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How to Manage Hairballs in Cats

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What causes hairballs in cats and how to reduce them.
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Long-hair calico cat resting on a couch.

Cats are well-known for their meticulous grooming routines, and they can spend hours happily cleaning themselves. But this habit can come with a downfall: cat hairballs.

Hairballs (also known as trichobezoars) are clumps of undigested fur moistened by digestive fluids. If your cat gags up hairballs more than once or twice a month, this can signal an underlying health concern. Like any other pet health issue, understanding hairballs in cats will help you manage them.

What Causes Hairballs in Cats?

Hairballs are a result of the following process:

  1. When cats clean themselves, they grab fur with their tongue — which has tiny hook-like structures called papillae — and ingest it.
  2. Much of the fur goes through the digestive tract. Cats’ digestive systems are designed to let hair pass through normally. However, if the cat is over-grooming or has a digestive tract issue, hair can accumulate in the stomach and eventually become a hairball.
  3. The cat then regurgitates the hairball. Usually a hairball is slender and cylindrical (at first glance, it can look like feces), because the cat coughs it up through the esophagus. Owners may also see hair in their cat’s vomit.

Six Remedies to Reduce the Amount of Hairballs Cats Develop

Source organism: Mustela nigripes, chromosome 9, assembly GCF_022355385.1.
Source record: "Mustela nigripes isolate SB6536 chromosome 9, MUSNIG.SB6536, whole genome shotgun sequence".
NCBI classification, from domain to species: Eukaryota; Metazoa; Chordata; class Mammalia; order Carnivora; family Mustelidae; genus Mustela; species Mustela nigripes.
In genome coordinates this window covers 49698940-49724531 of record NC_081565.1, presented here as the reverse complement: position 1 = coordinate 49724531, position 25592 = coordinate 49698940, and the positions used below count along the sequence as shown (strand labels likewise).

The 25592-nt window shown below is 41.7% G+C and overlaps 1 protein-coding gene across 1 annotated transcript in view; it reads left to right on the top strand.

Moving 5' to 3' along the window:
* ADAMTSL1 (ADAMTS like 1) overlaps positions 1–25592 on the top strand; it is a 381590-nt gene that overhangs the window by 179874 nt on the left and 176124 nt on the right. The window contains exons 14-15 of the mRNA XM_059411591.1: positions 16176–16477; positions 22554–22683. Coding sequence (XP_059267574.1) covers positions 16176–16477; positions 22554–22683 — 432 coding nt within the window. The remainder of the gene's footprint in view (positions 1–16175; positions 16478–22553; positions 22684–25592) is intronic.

1. Brush your cat daily to remove loose hair, which not only helps prevent hairballs, but also reduces the amount of shedding on furniture (or your favorite pair of black pants).
  2. For cats willing to take a water bath, use products such as shampoo to hydrate the skin and coat, which may help control excess shedding. If your cat is water-averse, try wet wipes to remove excess hair.
  3. Consider feeding your cat special food that contains added fiber, which helps hair move through your cat’s digestive system.
  4. Encourage hydration in your cat by providing plenty of fresh water and adding moist food to your cat’s diet.
  5. Consider hairball laxatives that lubricate your cat’s stools and swallowed fur, so they’re easier to pass.
  6. Distract your cat from over-grooming by increasing your playtime sessions and offering more toys and enrichment opportunities.
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Short-hair calico cat licking its paw.

How Often Do Hairballs Occur?

In general, it’s normal for a cat to regurgitate hairballs every week or two. Unsurprisingly, long-haired breeds tend to get hairballs more often because they have more hair. Those breeds include, but are not limited to, Persians, Maine coons, ragdolls, Himalayans and Siberians. However, just because long-haired breeds get hairballs more often than short-haired cats, frequent hairballs are not normal for cats regardless of the breed.

Are Hairballs Dangerous to Cats?

If your cat coughs up an occasional hairball but otherwise seems healthy, the hairball is probably not cause for concern. However, regular hairballs, especially coupled with vomiting, warrant a trip to the vet. If your cat is gagging but not producing a hairball, they could be suffering from a blockage in the intestinal tract. Look for these symptoms:

  • Vomiting, gagging, retching or hacking without producing a hairball
  • Lack of appetite
  • Weight loss
  • Lethargy
  • Constipation or diarrhea
  • Distended belly

If you notice any of these problems, bring your pet to the veterinarian, as they can help your cat cough up the hairball. Your vet may perform diagnostics such as X-rays to see if your cat’s intestinal tract is blocked and in need of surgery or other therapies.

The occasional cat hairball probably isn’t cause for worry, but frequent hairballs may point to an underlying medical condition. And while regularly grooming your cat and feeding them a healthy, high-fiber diet can help minimize your cat’s struggles with hairballs, if your cat has a chronic issue, schedule a visit to the vet to investigate.

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